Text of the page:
As the fall trimester drew to a close, that meant two things: report cards and sports competitions against our school’s rival, The Murray School for Boys. However, this chapter will not focus on the report card part, because the sheer thought of report cards sends shivers down my pimple-covered spine.
Yes, I do have bacne (pimples on one’s back).
But I digress.
So, The Murray School for Boys, according to the extremely unreliable source of information that is the students at Lamone, is essentially a prison. The kids are fed bread and water and enslaved by the faculty who teach there.
According to the faculty, Mr. Murray copied Monsieur Lamone’s idea for a boarding school. Murray is a British variation of Lamone.
My adolescent-itis diseased brain struggled to determine who to believe.
However, I had another problem to worry about: my upcoming water polo game against Murray that weekend. It was the last weekend before winter break, and after those three weeks off, the winter trimester began.
If I haven’t already told you, I SUCKED at water polo. I couldn’t play the game to save my life.
Originally, I thought it would be easy. I was a solid swimmer with good strokes. I was decently fast at freestyle, coming from California, where I had swum semi-competitively on a team. I could also throw a ball pretty well.
Then I found out in water polo, you cannot stand on the bottom of the pool.
You had to either tread water or swim the ENTIRE game.
Soon I was doomed to the lower echelon of junior varsity. “Lower echelon” is a glorified term for benchwarmer. I sat on the bench and remained there for usually the entire game. Mark and I would get into intense battles of rock-paper-scissors (I know, it’s sad, you can laugh, haha) to cope with the boredom.
For those of you who don’t know how to play the sport, here is a brief guide: Throw the ball into the net. If you get it in, that’s a goal. No touching the bottom of the pool. No slapping, punching, or too much physical contact (otherwise it’s a foul). 6 players in the field per team, one guy per team in the goal (the goalie). Games last 28 minutes with 4 quarters of 7 minutes each. Team with the most goals wins.
Fast forward to the actual game. As usual, Mark and I were glued to the bench like heaters, warming up the cold metal seats for our starters to rest on between quarters. Everyone on the team BUT us were soaking wet; we were as dry as a fish out of water under the blazing California sun.
Also, in water polo, I forgot to mention that you wear Speedos that really squeeze your legs like a cement sandwich (except they’re made from nylon), and a cap with uncomfortable ear protectors that make you look VERY weird. So although sitting down in most cases is relaxing, in Mark’s and my case, it wasn’t.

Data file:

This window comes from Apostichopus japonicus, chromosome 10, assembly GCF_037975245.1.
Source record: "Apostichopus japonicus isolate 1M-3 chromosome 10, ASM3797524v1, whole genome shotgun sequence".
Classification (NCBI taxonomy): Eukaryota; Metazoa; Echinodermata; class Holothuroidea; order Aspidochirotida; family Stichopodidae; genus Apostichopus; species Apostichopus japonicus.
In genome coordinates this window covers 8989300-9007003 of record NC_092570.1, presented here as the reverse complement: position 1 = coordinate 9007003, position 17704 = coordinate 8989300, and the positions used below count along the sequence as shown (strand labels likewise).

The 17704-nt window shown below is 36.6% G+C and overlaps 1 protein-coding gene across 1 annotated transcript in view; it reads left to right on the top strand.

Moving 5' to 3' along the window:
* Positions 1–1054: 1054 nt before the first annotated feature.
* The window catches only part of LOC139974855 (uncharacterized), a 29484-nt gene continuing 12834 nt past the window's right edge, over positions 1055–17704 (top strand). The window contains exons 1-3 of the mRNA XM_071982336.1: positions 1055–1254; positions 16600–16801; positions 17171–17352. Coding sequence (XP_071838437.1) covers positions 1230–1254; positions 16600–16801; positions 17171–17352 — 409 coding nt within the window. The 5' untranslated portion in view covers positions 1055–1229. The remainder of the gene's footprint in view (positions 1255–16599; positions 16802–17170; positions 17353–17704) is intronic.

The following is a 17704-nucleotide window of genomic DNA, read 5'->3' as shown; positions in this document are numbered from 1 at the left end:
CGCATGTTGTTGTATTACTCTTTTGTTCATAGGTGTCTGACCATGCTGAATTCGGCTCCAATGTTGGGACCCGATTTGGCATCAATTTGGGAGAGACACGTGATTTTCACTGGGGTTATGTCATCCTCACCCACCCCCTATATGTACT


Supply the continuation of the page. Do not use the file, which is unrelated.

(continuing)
It was the fourth quarter. Murray was good. We were, too. Game tied at 13-13. Clock winding down; 1 minute 12 seconds remaining. The game was getting intense, and the players were getting a little too physical. Players from Murray were pulling down the pants of players from Lamone underwater, so the referee couldn’t see them. A fight broke out between our star player, a massive 7th grader from New Hampshire named Chris Pierce, and a big kid from Murray.
Chris got nailed in the eye by the kid from Murray, and my pimples started to pop under the apprehension. The referees shouted to try and break it up, but they couldn’t (in water polo, the refs stand outside of the water). Chris started bleeding and had to be taken out.
Suddenly, Coach Andersen (Mark’s mom, needed a replacement for Chris). There were only three kids on our bench: an injured Chris Lima, Mark, and I. Coach didn’t want her precious son, Mark, to go out and get hurt by the kid that hurt Chris, so she sent ME.
I was shaking as I entered the freezing pool. The cold water jolted my body awake, and I felt alive. I was also terrified. I didn’t want to get punched in the eye and bleed. I prayed silently to myself, I’M ONLY 11… I’M TOO YOUNG TO DIE!
The whistle blew, and a flurry of splashing and kicking ensued around me. I struggled to see anything except for the white foam of water. The clock was ticking down. I decided to swim, got kicked in the face by somebody from Murray (on accident), but continued blindly.
That was, until I realized that my team had the ball. 10 seconds to go, and our best shooter other than Chris, a 9th grader from Chile named Jonah Lima, had the ball. Our team screamed at him to shoot.
But he couldn’t. Two players from Murray had rushed him, and he was being double-teamed. He was trapped. Then he saw ME, left open, about 5 meters away from the goal.
And he passed it to me.
As soon as I realized he was going to do that, I tried swimming away. I wanted to get away from the ball. Because if I had the ball, that means the kid who punched Chris would be coming after me.
What I didn’t realize, as my pimpled face and I sprinted away from the ball, was that Jonah had already passed it to me.
I popped my head up to survey my surroundings, to look around and see if I had successfully avoided getting the ball.
As I did, I felt a giant smack on my head that sank me underwater.
When I resurfaced, confused and with a massive bump on my head, the players from Lamone erupted in cheers. The game clock blasted, signaling the end of the game. Our bench was going insane. Coach Andersen was screaming with joy.
And soon, I was mobbed by all the players from Lamone. I wondered who had scored, and why they were mobbing me.
That was when I found out that I had scored the winning goal. Jonah passed the ball, and as I popped my head out of the water, the ball had clunked me on the head and went in. Like a header in soccer.
I had won the water polo game against Murray for Lamone. Me, my railroad track enforced teeth, and my pimples.
Life Lesson #29: When life presents with an opportunity, take it. (Even if it causes a ginormous red bump on your head, which has enough bumps called pimples already)